A few words on “conservative values.”  There is a world of difference between conservative values (Senator Cruz’s favored term) and conservative principles.  The difference was well-described by the late William Safire, in these excerpts from “On Language; Principle vs. Value,” in the August 12, 1984 edition of The New York Times:

  • The word values has become the all-embracing vogue term for “God and country,” the work ethic, respect for family, coming to the dinner table with your hair slicked down and your mouth watering for apple pie with a slab of very American cheese. . .
  • Only a few years ago, principles were the big thing in politics; lately, that word has been shunted aside for values, usually modified as family values.  The phrase traditional values is also used, by people who probably mean historical values.  What happened in American life that replaced principles with values? What’s the difference between the two words?  . . .
  • The Latin principium meant “source, origin, beginning.”  That came to mean a primary truth that formed the basis for other beliefs and then to mean a rule for ethical conduct . . .
  • Not so with values.  Rooted in the Latin word for “strength,” the plural meant what Bacon used it to mean:  material worth.  It gradually came to acquire a meaning of intrinsic worth.  .  . In this sociopolitical meaning, values are neither standards of intrinsic worth nor eternal verities.  They are relative, not universal:  sociologists used the term to describe the behavior that is accepted by consensus.
  • Values can change but principles do not . . .Principles are what you stand for in life; values are what you stand around in among your friends. Principles are stern and unyielding; values are warm and supportive . . .

The Ten Commandments are principles; the Declaration of Independence, the U.S. Constitution, and the Gettysburg Address are primarily statements of principles.  (Can you picture Lincoln orating about transgender bathrooms?)  The writings of Milton Friedman and Friedrich Hayek are statements of principles.  So are the writings of Karl Marx.  As indicated by Safire, the “God and country” model, the work ethic/ family dinner model, the yearning for a suburban house with kids and dogs, represents a set of values, not a principle.  Let’s simplify this:  principles are what you know you should do; values are what you feel like doing.

Today’s Republicans talk more about conservative values than they do about conservative principles.  They talk about abortion, gay marriage, GLBT issues, transgender bathrooms, etc., which involve  values, not principles.  This represents a political victory for the Left, as it means they have set the agenda; the battles are now being fought on their turf.  When policies once considered values are elevated to the status of principles, we are diminished.  When Tea Party members endorse a candidate because he is a “Christian Conservative,” one wonders which of the two words is the more important to them.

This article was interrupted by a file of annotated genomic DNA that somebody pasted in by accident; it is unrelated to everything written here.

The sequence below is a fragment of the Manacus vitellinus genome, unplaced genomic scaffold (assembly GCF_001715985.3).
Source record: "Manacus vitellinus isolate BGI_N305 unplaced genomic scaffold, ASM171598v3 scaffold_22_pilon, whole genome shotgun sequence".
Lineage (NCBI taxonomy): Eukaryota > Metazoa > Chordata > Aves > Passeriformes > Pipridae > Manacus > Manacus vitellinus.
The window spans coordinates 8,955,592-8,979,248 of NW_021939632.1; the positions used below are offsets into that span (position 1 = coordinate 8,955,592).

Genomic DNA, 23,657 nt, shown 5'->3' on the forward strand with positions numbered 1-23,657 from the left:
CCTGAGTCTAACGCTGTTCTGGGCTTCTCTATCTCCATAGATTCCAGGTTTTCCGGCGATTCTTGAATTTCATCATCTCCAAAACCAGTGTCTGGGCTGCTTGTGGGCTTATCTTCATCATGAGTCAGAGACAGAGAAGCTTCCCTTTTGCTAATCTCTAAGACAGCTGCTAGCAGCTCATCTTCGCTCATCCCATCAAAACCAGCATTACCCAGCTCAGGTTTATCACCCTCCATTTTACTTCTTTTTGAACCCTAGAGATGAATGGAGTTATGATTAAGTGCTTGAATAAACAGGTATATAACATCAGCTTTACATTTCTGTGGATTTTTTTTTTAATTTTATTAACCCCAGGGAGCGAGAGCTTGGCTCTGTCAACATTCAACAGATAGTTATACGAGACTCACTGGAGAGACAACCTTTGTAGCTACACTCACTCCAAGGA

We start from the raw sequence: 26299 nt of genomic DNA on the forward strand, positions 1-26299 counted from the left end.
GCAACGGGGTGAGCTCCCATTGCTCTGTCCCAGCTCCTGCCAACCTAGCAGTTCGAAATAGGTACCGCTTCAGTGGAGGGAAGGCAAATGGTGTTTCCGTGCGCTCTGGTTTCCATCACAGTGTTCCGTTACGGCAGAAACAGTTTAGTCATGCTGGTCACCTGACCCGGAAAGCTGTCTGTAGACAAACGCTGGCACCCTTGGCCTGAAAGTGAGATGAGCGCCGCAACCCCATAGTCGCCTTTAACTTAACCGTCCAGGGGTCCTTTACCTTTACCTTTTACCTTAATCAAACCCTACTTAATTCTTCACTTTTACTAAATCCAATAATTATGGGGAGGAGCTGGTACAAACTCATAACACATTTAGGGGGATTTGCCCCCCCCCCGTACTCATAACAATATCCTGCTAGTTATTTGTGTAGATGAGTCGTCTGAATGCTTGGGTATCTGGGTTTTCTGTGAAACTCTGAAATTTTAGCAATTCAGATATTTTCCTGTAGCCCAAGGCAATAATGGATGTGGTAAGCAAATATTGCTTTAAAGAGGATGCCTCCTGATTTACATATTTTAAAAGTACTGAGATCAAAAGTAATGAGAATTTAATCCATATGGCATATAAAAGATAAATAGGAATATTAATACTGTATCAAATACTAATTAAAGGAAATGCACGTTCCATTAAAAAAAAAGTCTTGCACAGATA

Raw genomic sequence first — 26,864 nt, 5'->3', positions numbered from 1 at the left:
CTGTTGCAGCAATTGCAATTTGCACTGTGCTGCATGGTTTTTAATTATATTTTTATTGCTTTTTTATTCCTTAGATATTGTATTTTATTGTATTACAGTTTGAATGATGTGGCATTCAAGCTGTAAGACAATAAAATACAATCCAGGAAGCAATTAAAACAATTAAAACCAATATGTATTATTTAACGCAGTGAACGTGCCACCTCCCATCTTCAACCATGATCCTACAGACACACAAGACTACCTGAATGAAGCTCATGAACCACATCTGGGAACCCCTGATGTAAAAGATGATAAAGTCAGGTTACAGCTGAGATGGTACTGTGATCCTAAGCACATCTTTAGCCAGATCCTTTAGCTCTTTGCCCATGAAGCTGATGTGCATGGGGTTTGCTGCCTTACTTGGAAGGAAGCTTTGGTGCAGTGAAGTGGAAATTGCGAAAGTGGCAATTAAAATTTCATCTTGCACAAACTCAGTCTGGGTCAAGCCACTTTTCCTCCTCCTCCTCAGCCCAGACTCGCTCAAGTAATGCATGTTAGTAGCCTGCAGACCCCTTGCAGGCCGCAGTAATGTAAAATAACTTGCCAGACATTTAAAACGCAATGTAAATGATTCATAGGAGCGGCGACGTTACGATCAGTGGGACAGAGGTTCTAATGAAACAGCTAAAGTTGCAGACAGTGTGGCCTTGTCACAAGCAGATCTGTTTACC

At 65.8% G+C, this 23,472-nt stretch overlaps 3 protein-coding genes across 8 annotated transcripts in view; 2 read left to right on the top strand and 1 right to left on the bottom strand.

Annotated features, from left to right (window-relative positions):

Many “conservatives” would not know Milton Friedman from Kinky Friedman, could not tell you the difference between a Hayek and a kayak.  These are people who do not care about the difference between free-market capitalism and the centrally-planned economy, who do not understand the principles behind their instinctive objection to governance by Executive Orders, who are clueless as to why Chief Justice Roberts chose to squander the opportunity to kill ObamaCare.

Ted Cruz presents himself as the only true conservative politician in America, but he shows little interest in Paul Ryan’s genuinely-conservative plans for reforming healthcare, Medicare, and Social security.  Senator Cruz talks often about conservative values but rarely about conservative principles.  He advocates “limited government” in ways that suggest he could not identify any of the good things that government can provide. Is he just pandering?

Orthodox conservative writers and commentators (think Kristol, William) cannot get over the fact that no one cares to understand conservatism anymore.  Could it be that the electorate  –  regardless of party affiliation  – would rather think about values than about the national economy and foreign policy?  Will the Republican Party ever be able to regenerate orthodox conservatism?  If the ascension of Donald Trump is any indication, the answer is, No.  Apparently Mr.Trump could not care less about Friedman and Hayek, and the same is true of his supporters.  Marco Rubio could win a dozen debates on the economy and foreign policy, and he still would not win the nomination.

If there is hope for a renaissance, it lies in the possibility that a lifestyle/values guy like Donald Trump might turn out to be a closet conservative-principles guy.  For sure, we are not likely to elect another President based upon his or her articulated principles.  Maybe it is comforting  to consider that Ronald Reagan, in the view of many, was elected on his values (and personality) rather than his principles.

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